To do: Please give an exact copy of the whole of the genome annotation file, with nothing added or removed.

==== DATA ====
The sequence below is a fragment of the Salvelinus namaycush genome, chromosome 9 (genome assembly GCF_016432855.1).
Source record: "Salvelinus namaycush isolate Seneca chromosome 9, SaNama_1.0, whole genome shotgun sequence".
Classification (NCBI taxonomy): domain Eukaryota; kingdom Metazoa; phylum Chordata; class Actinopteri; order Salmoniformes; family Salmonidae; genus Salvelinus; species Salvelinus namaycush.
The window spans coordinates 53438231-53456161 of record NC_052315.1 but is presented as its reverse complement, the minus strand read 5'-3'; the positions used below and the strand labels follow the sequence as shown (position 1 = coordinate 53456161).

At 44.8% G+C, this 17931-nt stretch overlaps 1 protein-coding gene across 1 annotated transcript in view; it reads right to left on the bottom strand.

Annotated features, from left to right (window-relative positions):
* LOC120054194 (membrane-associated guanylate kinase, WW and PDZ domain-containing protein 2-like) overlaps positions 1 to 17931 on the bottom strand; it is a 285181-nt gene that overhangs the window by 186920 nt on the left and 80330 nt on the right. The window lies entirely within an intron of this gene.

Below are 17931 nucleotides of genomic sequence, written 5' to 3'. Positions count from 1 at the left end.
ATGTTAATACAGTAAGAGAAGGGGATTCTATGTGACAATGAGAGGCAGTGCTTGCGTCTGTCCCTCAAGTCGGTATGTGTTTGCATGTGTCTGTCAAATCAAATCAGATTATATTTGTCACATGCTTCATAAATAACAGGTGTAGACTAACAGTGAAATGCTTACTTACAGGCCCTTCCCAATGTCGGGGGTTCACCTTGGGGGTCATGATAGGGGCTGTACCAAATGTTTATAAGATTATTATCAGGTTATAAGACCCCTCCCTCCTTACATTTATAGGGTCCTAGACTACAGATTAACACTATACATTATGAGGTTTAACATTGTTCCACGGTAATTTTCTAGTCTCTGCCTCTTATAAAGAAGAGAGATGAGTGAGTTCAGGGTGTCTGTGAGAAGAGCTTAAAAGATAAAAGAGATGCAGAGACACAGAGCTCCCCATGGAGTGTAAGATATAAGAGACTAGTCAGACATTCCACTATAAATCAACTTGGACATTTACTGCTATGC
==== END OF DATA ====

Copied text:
The sequence below is a fragment of the Salvelinus namaycush genome, chromosome 9 (genome assembly GCF_016432855.1).
Source record: "Salvelinus namaycush isolate Seneca chromosome 9, SaNama_1.0, whole genome shotgun sequence".
Classification (NCBI taxonomy): domain Eukaryota; kingdom Metazoa; phylum Chordata; class Actinopteri; order Salmoniformes; family Salmonidae; genus Salvelinus; species Salvelinus namaycush.
The window spans coordinates 53438231-53456161 of record NC_052315.1 but is presented as its reverse complement, the minus strand read 5'-3'; the positions used below and the strand labels follow the sequence as shown (position 1 = coordinate 53456161).

At 44.8% G+C, this 17931-nt stretch overlaps 1 protein-coding gene across 1 annotated transcript in view; it reads right to left on the bottom strand.

Annotated features, from left to right (window-relative positions):
* LOC120054194 (membrane-associated guanylate kinase, WW and PDZ domain-containing protein 2-like) overlaps positions 1 to 17931 on the bottom strand; it is a 285181-nt gene that overhangs the window by 186920 nt on the left and 80330 nt on the right. The window lies entirely within an intron of this gene.

Below are 17931 nucleotides of genomic sequence, written 5' to 3'. Positions count from 1 at the left end.
ATGTTAATACAGTAAGAGAAGGGGATTCTATGTGACAATGAGAGGCAGTGCTTGCGTCTGTCCCTCAAGTCGGTATGTGTTTGCATGTGTCTGTCAAATCAAATCAGATTATATTTGTCACATGCTTCATAAATAACAGGTGTAGACTAACAGTGAAATGCTTACTTACAGGCCCTTCCCAATGTCGGGGGTTCACCTTGGGGGTCATGATAGGGGCTGTACCAAATGTTTATAAGATTATTATCAGGTTATAAGACCCCTCCCTCCTTACATTTATAGGGTCCTAGACTACAGATTAACACTATACATTATGAGGTTTAACATTGTTCCACGGTAATTTTCTAGTCTCTGCCTCTTATAAAGAAGAGAGATGAGTGAGTTCAGGGTGTCTGTGAGAAGAGCTTAAAAGATAAAAGAGATGCAGAGACACAGAGCTCCCCATGGAGTGTAAGATATAAGAGACTAGTCAGACATTCCACTATAAATCAACTTGGACATTTACTGCTATGC